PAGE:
It is such an awful, derogatory term – Selective Mutism. One of her reports describes her as a selective mute. She’s not a ‘mute’, I want to say. She is articulate, insightful, intelligent. You should hear her at home, I want to say, we can’t get a word in! And a moral compass so strong; no qualms at all about expressing her opinions on the most important societal issues. Her silence isn’t a choice, as the label inadvertently implies. In ‘select’ circumstances and situations, she cannot speak. She becomes frozen; disabled. But I am fortunate to see what others don’t. I see what she is capable of. I look at her, and listen to her, and I am in awe, where others can only conclude rudeness, defiance, weakness even. Or worst of all, not worth the bother. It’s heartbreaking, as a mother, to know the wonders your child possesses, and to know those wonders are invisible to everyone else. And there’s nothing you can do. They don’t give out certificates and trophies for saying ‘Have a nice day’ to your guitar tutor. Nobody sees the effort that such a simple gesture requires.
And so this is what happens when the clouds come over.
Today we are working on English. We’ve finished the course and are preparing for our first GCSE exam in a few months time. She does well academically. Her assignments have been marked and returned as Grade 9’s, and she’s running at a 98% in her math tests. But the idea of exams is an anxiety trigger, so we tread carefully around it. I have printed some sample papers, for practice. She’s a talented writer but analysing another’s work - turning around and sifting through and forming a response to somebody else’s words - these are all very difficult tasks for a mind such as hers. I know this. I’ve seen, so many times, how it unfolds.
So, last week, we read the text together. We read carefully through the question paper. We analysed and discussed it. We made a plan, bullet points, notes. We talked about it again this morning. We agreed we would set it all up and I would leave her to write. It’s a 45 minute question, but we are not timing today. If it takes an hour or more, so be it. We spent time making a cover page, as a warm up, to relax and add in some fun. There’s absolutely no pressure. She knows this, and she’s happy to begin.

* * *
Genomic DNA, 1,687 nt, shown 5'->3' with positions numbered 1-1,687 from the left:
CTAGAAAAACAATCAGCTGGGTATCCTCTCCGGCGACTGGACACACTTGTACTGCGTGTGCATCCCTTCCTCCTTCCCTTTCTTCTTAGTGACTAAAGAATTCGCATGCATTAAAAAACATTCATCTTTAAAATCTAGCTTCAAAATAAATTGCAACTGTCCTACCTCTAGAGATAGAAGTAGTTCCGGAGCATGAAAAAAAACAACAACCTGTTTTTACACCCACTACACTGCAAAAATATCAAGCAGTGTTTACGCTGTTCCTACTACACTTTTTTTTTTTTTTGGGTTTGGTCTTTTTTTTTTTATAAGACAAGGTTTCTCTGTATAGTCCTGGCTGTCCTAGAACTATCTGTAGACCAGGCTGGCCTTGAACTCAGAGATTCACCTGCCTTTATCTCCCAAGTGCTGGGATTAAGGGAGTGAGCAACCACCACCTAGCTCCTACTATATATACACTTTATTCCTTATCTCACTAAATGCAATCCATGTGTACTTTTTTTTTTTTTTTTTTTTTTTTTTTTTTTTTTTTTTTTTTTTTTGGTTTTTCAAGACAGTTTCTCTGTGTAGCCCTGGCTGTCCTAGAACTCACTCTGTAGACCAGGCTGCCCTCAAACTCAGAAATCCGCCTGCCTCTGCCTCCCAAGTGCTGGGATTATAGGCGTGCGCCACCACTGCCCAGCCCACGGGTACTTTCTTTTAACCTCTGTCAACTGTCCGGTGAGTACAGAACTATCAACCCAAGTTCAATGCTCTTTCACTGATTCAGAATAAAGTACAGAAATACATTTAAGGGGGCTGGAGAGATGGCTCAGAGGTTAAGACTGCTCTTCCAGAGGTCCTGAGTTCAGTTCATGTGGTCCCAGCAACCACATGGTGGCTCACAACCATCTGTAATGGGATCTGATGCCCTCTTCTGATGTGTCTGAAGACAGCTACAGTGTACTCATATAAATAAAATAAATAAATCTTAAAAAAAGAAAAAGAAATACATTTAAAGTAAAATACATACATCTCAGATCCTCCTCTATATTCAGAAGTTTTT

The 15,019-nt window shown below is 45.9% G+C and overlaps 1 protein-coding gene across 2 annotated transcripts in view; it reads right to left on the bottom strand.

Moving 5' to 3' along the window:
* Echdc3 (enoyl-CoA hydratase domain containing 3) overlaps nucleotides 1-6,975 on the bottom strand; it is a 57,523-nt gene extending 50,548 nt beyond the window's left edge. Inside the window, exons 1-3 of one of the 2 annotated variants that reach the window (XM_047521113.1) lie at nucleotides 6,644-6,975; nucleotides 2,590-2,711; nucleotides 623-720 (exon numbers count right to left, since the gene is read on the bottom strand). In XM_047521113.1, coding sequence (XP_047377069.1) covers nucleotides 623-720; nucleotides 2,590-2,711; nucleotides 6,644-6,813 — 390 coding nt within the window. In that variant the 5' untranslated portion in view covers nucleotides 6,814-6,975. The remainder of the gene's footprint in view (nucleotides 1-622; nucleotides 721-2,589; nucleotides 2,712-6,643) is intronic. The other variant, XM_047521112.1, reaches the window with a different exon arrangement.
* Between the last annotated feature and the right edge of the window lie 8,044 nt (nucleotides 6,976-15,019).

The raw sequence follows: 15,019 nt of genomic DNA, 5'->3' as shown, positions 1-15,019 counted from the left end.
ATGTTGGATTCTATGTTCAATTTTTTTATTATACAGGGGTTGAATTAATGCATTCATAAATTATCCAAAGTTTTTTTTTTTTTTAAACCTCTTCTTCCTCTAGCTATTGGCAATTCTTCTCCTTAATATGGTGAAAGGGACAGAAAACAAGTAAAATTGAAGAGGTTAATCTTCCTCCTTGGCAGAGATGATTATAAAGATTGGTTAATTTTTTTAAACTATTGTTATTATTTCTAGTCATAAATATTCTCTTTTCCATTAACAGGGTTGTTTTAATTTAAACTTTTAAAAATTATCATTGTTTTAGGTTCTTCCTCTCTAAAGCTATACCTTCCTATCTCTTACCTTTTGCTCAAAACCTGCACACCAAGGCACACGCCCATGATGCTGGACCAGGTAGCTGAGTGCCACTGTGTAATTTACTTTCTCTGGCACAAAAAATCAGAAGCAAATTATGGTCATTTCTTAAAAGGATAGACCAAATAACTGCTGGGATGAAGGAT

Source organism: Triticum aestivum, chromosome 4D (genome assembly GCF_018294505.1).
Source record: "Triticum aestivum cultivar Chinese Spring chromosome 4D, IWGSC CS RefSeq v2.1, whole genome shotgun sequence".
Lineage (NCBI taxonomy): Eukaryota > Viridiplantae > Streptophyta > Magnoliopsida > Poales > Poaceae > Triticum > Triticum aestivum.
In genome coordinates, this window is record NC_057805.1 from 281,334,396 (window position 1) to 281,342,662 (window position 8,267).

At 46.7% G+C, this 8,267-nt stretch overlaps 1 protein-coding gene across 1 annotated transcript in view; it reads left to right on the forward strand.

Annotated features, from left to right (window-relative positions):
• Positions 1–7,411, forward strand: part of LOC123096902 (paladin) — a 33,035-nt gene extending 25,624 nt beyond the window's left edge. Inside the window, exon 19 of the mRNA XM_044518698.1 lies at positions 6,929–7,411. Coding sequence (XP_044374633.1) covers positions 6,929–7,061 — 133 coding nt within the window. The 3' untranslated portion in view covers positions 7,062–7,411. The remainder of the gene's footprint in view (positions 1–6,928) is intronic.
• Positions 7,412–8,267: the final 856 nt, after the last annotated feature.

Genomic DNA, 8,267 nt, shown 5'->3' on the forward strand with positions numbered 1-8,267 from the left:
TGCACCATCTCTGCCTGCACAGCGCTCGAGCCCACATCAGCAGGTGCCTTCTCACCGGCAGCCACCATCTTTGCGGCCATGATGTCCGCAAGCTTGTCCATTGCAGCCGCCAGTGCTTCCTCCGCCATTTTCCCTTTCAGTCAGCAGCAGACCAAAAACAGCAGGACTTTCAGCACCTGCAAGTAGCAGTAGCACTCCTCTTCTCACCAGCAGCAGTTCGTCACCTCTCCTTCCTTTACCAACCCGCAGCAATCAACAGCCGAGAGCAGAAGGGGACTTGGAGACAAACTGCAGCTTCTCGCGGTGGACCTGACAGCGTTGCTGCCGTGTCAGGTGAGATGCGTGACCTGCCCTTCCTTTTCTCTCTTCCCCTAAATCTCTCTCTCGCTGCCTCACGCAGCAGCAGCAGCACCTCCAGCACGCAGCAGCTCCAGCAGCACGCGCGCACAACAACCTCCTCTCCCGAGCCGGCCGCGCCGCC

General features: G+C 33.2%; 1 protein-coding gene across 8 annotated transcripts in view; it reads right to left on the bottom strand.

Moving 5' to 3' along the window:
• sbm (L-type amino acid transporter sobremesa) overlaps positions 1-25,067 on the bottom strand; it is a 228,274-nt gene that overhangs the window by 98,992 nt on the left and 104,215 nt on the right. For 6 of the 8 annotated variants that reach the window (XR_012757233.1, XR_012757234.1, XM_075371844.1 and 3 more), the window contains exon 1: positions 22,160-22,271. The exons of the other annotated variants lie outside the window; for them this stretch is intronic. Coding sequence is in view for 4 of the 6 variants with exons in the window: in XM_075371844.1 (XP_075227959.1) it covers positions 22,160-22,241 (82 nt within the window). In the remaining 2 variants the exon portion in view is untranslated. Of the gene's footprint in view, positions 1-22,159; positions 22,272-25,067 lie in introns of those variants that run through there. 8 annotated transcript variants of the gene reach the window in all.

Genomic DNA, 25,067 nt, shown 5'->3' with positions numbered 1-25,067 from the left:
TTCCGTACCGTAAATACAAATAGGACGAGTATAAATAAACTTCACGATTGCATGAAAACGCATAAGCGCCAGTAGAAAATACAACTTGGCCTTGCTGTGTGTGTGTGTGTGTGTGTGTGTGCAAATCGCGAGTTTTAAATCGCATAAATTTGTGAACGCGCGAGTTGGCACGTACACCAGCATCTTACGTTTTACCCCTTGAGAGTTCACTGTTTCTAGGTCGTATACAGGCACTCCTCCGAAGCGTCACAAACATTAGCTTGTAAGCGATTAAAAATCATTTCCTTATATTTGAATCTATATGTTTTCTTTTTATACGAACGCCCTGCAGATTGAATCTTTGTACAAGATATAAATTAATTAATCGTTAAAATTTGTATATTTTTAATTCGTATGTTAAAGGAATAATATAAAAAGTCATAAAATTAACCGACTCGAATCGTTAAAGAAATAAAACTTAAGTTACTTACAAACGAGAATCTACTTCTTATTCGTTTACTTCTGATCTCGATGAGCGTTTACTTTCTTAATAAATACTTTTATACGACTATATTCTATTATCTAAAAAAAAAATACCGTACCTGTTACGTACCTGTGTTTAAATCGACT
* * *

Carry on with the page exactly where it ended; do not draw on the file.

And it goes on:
I take a seat and get on with my own tasks. I’m here if she needs me but we both agree it’ll be fine. I’m not worried. I’ve prepared her well. She can do this. She believes that and so do I. I watch her begin. I watch discreetly as she ponders, hovering her pen above the page. She starts. She writes one sentence. Pauses. Begins another. I see frustration creeping into her expression, I see the tightening of her jaw. I feel my own heart beat faster; I am silently willing her on. Keep trying. You can do it. But then it happens. She throws the pen and slams the book closed and her voice is rising about how she can’t. Despite how I feel I speak calmly, encouraging her not to give up, reminding her that there’s no pressure, all she has to do is try, keep going, do the best she can. She takes some breaths, flaps her hands, wipes her face. She retrieves the pen, opens the book. I don’t allow myself to feel relieved because we’ve been here before, so many times. I am constantly gripping the edge of that cliff.
She begins to write again. I realise I’m holding my breath. Then suddenly she screams and throws herself backwards, throws the work forwards. She’s shouting and turning red and I go to her, tell her it’s okay, we’ll come back to it another time, even though inside I’m crushed. And I know that this failure is crushing her too and she starts to hyperventilate, and rock, and pull at her hair, and I can see the tension in her hands and feet. She starts scratching herself. I try to get her to focus on things she can see, things she can touch, but it’s not working. I tell her to put her head down, between her knees, and I breathe with her. She can’t slow it down. It takes time. She’s lost in the panic. I rub my hand up and down her back. Eventually she comes up for air and curls into me and then lies down on the floor, exhausted. I fetch a pillow. I put a blanket over her. She’s already asleep. I kneel beside her, stroking her hair and in front of me is her book. Two and a half sentences, the third turned into an angry black scribble that has ripped through the page. I stare at the window and I’m numb. I don’t know what else to do. How to help. I feel like letting go of the cliff edge; my fingers are bleeding and I’m exhausted after years of this. But I know I can’t and I won’t.
This is our never ending rollercoaster and this is the fall. There is so much climbing, so much throwing and jolting. These are the loops we ride. Later she will talk it through, she will ask how she will ever get any qualifications, how she will ever be able to work. Later she will try it again and succeed. This is the strength within her. But right now she’s sleeping, and I’m staring through the window, crying silently, remembering that this is where we are.
Many thanks to this parent for sharing their story. Here are our 7 other tips for being inclusive to people with invisible disabilities — whether you know they have one or not.
- Broaden your understanding
- Remember that not every disability is visible
- Ask yourself, how might physical or social barriers restrict someone with that invisible disability?
- Rethink what acceptable behaviour or styles of working look like to you. Are you unwittingly putting neurodiversity candidates and colleagues at a disadvantage?
- Believe people when they tell you about their pain
- Share best practices for website accessibility to make your website inclusive for everyone
- Review your accessibility standards